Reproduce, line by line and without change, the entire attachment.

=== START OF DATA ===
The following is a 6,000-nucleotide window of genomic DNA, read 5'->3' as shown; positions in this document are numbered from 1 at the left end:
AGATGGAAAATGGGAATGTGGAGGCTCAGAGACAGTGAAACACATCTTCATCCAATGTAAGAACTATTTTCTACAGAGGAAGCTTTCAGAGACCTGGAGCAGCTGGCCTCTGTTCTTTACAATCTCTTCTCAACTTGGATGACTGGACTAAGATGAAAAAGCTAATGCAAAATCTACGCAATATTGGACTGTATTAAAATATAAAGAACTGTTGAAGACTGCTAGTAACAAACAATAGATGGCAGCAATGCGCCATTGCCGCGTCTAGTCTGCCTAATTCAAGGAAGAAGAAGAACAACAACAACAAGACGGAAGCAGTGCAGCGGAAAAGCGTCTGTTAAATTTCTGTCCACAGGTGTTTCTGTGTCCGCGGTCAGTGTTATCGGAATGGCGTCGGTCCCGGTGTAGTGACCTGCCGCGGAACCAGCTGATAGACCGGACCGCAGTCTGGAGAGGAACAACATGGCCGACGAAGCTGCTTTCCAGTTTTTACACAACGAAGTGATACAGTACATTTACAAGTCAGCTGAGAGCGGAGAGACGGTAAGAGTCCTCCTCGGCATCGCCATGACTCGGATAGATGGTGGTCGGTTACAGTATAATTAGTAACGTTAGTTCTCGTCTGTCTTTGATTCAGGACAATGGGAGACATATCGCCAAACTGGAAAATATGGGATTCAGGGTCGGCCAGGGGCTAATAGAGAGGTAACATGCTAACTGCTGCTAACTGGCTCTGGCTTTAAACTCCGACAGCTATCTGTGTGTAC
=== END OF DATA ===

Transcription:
The following is a 6,000-nucleotide window of genomic DNA, read 5'->3' as shown; positions in this document are numbered from 1 at the left end:
AGATGGAAAATGGGAATGTGGAGGCTCAGAGACAGTGAAACACATCTTCATCCAATGTAAGAACTATTTTCTACAGAGGAAGCTTTCAGAGACCTGGAGCAGCTGGCCTCTGTTCTTTACAATCTCTTCTCAACTTGGATGACTGGACTAAGATGAAAAAGCTAATGCAAAATCTACGCAATATTGGACTGTATTAAAATATAAAGAACTGTTGAAGACTGCTAGTAACAAACAATAGATGGCAGCAATGCGCCATTGCCGCGTCTAGTCTGCCTAATTCAAGGAAGAAGAAGAACAACAACAACAAGACGGAAGCAGTGCAGCGGAAAAGCGTCTGTTAAATTTCTGTCCACAGGTGTTTCTGTGTCCGCGGTCAGTGTTATCGGAATGGCGTCGGTCCCGGTGTAGTGACCTGCCGCGGAACCAGCTGATAGACCGGACCGCAGTCTGGAGAGGAACAACATGGCCGACGAAGCTGCTTTCCAGTTTTTACACAACGAAGTGATACAGTACATTTACAAGTCAGCTGAGAGCGGAGAGACGGTAAGAGTCCTCCTCGGCATCGCCATGACTCGGATAGATGGTGGTCGGTTACAGTATAATTAGTAACGTTAGTTCTCGTCTGTCTTTGATTCAGGACAATGGGAGACATATCGCCAAACTGGAAAATATGGGATTCAGGGTCGGCCAGGGGCTAATAGAGAGGTAACATGCTAACTGCTGCTAACTGGCTCTGGCTTTAAACTCCGACAGCTATCTGTGTGTAC